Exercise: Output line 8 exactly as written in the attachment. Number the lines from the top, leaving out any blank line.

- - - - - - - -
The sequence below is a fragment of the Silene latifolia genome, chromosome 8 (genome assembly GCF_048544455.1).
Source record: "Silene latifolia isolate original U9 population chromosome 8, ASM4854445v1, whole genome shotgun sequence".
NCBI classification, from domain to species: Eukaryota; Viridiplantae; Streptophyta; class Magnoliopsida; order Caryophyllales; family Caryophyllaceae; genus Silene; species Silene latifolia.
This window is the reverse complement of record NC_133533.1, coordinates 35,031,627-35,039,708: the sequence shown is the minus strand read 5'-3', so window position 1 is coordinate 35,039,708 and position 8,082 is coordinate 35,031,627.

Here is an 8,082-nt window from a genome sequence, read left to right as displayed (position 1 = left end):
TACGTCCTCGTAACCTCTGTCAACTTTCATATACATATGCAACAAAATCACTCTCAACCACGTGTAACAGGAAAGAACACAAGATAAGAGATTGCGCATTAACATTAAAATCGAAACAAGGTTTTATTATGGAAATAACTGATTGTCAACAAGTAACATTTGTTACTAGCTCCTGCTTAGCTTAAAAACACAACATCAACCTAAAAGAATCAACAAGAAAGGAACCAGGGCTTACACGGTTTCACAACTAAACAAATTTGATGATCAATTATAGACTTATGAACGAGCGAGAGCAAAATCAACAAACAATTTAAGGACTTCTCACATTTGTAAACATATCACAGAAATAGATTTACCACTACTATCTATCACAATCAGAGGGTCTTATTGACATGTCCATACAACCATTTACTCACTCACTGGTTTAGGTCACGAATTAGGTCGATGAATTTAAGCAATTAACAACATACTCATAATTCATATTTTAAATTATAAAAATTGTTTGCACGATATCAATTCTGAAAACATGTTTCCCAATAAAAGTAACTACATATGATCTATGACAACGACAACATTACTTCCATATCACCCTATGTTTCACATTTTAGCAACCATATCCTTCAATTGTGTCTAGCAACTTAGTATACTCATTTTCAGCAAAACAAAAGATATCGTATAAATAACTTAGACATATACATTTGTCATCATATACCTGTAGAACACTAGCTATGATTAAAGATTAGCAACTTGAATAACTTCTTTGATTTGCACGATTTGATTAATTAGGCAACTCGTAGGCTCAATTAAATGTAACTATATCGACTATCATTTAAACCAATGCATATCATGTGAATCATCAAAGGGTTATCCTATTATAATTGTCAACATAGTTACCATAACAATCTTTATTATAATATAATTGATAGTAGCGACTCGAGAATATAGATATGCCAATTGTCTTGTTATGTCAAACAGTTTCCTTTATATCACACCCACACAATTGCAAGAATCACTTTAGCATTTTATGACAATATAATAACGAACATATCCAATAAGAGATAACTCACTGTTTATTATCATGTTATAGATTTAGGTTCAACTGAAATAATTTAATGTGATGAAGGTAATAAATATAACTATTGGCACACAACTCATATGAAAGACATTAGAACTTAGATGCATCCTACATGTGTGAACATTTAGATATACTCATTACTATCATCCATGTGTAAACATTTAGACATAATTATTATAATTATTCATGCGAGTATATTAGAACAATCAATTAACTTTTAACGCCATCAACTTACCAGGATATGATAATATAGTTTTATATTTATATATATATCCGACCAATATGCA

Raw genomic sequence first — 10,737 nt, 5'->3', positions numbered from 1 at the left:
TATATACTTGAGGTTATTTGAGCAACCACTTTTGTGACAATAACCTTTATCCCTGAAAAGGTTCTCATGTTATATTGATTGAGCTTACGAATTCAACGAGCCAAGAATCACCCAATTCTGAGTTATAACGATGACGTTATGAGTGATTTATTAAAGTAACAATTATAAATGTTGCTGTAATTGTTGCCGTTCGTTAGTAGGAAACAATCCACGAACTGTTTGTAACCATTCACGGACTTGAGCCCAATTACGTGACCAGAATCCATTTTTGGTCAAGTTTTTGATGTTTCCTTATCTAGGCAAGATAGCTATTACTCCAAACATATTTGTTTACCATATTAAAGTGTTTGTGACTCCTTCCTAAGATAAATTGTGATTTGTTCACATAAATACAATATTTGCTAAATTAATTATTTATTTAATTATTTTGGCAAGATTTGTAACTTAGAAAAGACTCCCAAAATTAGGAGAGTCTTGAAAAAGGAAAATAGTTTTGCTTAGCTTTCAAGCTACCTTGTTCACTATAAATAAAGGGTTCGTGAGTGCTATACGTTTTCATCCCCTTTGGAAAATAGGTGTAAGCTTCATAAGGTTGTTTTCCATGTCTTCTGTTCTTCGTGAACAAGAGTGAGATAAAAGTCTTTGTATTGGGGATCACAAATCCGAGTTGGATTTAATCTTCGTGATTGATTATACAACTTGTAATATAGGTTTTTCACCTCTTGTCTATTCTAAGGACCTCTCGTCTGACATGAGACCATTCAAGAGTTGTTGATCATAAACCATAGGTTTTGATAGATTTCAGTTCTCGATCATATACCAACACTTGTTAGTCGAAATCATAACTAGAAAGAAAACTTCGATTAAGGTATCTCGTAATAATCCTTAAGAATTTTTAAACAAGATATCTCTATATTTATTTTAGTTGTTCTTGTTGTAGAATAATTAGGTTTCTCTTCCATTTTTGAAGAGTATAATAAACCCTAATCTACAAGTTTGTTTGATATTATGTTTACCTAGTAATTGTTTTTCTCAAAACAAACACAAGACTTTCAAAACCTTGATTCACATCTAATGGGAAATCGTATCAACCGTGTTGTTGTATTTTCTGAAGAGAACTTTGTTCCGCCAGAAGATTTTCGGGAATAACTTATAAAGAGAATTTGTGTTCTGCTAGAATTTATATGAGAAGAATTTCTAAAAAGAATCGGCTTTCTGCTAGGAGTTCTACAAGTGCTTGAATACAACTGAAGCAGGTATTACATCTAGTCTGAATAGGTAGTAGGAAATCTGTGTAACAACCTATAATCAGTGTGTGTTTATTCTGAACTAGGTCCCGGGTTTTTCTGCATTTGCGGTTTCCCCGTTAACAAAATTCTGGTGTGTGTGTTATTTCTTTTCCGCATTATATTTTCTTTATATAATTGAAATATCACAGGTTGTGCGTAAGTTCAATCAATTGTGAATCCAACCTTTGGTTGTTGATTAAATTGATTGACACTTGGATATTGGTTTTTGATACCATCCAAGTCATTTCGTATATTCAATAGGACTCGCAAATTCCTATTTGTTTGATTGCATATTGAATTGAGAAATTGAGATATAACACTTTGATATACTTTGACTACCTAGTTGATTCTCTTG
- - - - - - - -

TATATACTTGAGGTTATTTGAGCAACCACTTTTGTGACAATAACCTTTATCCCTGAAAAGGTTCTCATGTTATATTGATTGAGCTTACGAATTCAACGAGCCAAGAATCACCCAATTCTGAGTTATAACGATGACGTTATGAGTGATTTATTAAAGTAACAATTATAAATGTTGCTGTAATTGTTGCCGTTCGTTAGTAGGAAACAATCCACGAACTGTTTGTAACCATTCACGGACTTGAGCCCAATTACGTGACCAGAATCCATTTTTGGTCAAGTTTTTGATGTTTCCTTATCTAGGCAAGATAGCTATTACTCCAAACATATTTGTTTACCATATTAAAGTGTTTGTGACTCCTTCCTAAGATAAATTGTGATTTGTTCACATAAATACAATATTTGCTAAATTAATTATTTATTTAATTATTTTGGCAAGATTTGTAACTTAGAAAAGACTCCCAAAATTAGGAGAGTCTTGAAAAAGGAAAATAGTTTTGCTTAGCTTTCAAGCTACCTTGTTCACTATAAATAAAGGGTTCGTGAGTGCTATACGTTTTCATCCCCTTTGGAAAATAGGTGTAAGCTTCATAAGGTTGTTTTCCATGTCTTCTGTTCTTCGTGAACAAGAGTGAGATAAAAGTCTTTGTATTGGGGATCACAAATCCGAGTTGGATTTAATCTTCGTGATTGATTATACAACTTGTAATATAGGTTTTTCACCTCTTGTCTATTCTAAGGACCTCTCGTCTGACATGAGACCATTCAAGAGTTGTTGATCATAAACCATAGGTTTTGATAGATTTCAGTTCTCGATCATATACCAACACTTGTTAGTCGAAATCATAACTAGAAAGAAAACTTCGATTAAGGTATCTCGTAATAATCCTTAAGAATTTTTAAACAAGATATCTCTATATTTATTTTAGTTGTTCTTGTTGTAGAATAATTAGGTTTCTCTTCCATTTTTGAAGAGTATAATAAACCCTAATCTACAAGTTTGTTTGATATTATGTTTACCTAGTAATTGTTTTTCTCAAAACAAACACAAGACTTTCAAAACCTTGATTCACATCTAATGGGAAATCGTATCAACCGTGTTGTTGTATTTTCTGAAGAGAACTTTGTTCCGCCAGAAGATTTTCGGGAATAACTTATAAAGAGAATTTGTGTTCTGCTAGAATTTATATGAGAAGAATTTCTAAAAAGAATCGGCTTTCTGCTAGGAGTTCTACAAGTGCTTGAATACAACTGAAGCAGGTATTACATCTAGTCTGAATAGGTAGTAGGAAATCTGTGTAACAACCTATAATCAGTGTGTGTTTATTCTGAACTAGGTCCCGGGTTTTTCTGCATTTGCGGTTTCCCCGTTAACAAAATTCTGGTGTGTGTGTTATTTCTTTTCCGCATTATATTTTCTTTATATAATTGAAATATCACAGGTTGTGCGTAAGTTCAATCAATTGTGAATCCAACCTTTGGTTGTTGATTAAATTGATTGACACTTGGATATTGGTTTTTGATACCATCCAAGTCATTTCGTATATTCAATAGGACTCGCAAATTCCTATTTGTTTGATTGCATATTGAATTGAGAAATTGAGATATAACACTTTGATATACTTTGACTACCTAGTTGATTCTCTTG